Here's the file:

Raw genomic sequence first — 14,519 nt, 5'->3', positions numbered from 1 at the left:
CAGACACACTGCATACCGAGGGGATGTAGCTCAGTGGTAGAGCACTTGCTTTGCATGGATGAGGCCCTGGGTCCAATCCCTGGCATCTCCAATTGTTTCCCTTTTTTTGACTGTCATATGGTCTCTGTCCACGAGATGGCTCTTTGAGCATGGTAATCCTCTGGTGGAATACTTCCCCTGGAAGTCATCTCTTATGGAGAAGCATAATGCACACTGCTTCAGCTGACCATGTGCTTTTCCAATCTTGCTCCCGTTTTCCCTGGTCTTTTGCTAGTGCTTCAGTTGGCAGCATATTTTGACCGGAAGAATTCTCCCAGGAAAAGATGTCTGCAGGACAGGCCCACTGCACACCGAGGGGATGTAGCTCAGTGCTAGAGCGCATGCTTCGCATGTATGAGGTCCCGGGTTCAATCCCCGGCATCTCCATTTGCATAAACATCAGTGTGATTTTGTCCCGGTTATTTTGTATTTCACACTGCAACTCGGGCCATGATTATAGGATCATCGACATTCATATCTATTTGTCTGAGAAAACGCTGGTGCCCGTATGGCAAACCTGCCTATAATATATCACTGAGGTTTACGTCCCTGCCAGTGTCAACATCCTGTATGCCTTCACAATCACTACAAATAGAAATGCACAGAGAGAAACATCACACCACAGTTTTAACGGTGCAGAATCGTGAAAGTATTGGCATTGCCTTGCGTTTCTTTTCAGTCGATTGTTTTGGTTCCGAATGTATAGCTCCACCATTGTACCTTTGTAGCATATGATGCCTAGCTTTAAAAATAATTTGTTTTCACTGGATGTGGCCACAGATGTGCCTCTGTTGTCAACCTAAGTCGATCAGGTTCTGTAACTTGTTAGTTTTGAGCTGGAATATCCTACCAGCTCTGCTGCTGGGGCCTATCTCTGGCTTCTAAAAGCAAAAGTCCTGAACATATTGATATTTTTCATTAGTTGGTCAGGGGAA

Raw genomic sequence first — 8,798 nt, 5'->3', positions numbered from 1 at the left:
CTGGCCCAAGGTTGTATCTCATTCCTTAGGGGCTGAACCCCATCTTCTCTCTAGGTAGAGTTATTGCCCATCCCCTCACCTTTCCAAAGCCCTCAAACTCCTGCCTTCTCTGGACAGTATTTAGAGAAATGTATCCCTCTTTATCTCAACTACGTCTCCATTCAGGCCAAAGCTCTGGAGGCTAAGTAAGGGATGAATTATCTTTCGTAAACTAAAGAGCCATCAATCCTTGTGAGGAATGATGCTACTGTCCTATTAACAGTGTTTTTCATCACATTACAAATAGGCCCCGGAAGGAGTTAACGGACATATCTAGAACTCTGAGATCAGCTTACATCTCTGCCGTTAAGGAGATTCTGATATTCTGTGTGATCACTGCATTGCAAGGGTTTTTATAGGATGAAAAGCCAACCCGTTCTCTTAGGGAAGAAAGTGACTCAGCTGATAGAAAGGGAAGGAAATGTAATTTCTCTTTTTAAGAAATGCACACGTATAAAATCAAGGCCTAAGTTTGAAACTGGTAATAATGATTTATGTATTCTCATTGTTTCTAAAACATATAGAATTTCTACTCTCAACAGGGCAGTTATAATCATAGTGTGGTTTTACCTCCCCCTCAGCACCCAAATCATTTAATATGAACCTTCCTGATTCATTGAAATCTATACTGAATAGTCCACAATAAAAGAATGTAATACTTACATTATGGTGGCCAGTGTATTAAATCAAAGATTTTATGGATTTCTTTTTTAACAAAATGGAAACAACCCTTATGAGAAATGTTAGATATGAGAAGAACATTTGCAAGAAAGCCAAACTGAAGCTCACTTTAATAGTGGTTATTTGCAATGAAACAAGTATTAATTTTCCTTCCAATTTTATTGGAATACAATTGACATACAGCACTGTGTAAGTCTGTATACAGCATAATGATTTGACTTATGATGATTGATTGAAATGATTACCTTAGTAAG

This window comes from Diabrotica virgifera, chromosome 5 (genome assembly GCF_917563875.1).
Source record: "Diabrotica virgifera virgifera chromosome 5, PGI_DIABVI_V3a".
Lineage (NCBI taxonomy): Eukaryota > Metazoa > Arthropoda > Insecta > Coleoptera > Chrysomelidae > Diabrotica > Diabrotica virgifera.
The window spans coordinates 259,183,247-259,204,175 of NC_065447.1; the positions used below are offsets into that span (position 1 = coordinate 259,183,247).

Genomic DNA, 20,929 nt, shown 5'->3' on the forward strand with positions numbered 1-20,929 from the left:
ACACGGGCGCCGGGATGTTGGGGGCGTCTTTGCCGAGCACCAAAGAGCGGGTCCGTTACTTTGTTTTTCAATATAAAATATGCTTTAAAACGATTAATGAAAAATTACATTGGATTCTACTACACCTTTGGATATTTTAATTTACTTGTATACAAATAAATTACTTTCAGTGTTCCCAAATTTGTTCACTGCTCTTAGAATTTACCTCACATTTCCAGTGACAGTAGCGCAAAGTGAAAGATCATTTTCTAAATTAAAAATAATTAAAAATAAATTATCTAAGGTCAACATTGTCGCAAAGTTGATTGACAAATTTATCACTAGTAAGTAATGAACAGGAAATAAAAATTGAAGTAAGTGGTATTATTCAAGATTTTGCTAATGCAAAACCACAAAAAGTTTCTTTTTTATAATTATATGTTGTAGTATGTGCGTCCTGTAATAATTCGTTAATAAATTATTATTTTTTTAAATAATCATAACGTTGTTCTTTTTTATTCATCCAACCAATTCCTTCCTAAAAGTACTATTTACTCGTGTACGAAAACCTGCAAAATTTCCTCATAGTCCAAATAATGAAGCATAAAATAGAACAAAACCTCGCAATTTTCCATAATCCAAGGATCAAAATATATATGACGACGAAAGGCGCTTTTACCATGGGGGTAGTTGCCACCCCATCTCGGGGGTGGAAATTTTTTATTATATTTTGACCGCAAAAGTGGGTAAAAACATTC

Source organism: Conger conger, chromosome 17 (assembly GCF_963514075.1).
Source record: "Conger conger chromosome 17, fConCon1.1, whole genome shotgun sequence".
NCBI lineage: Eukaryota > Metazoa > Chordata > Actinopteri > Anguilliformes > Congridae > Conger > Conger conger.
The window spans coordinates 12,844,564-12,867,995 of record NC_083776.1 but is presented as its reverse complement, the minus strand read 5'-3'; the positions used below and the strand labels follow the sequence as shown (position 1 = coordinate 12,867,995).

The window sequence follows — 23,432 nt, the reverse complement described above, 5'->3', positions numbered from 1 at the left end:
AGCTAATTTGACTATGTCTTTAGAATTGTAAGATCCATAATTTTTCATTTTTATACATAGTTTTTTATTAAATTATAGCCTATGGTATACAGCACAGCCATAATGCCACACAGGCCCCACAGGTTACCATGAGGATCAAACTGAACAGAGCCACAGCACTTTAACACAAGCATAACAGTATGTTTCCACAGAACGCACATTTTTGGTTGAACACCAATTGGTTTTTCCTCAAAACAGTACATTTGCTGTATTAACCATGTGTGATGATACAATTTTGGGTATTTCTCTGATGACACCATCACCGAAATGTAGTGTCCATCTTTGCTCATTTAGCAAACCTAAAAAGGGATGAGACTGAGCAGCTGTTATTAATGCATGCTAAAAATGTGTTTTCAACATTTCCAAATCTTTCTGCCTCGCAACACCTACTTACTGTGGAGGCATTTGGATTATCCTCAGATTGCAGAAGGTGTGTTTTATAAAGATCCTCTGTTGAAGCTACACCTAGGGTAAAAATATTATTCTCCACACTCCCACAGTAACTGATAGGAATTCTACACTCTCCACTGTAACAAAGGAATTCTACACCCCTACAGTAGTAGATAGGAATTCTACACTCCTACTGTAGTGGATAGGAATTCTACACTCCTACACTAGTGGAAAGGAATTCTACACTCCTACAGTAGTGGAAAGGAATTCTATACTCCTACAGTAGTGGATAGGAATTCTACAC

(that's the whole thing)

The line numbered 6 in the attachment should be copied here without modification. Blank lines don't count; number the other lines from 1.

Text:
Source record: "Diabrotica virgifera virgifera chromosome 5, PGI_DIABVI_V3a".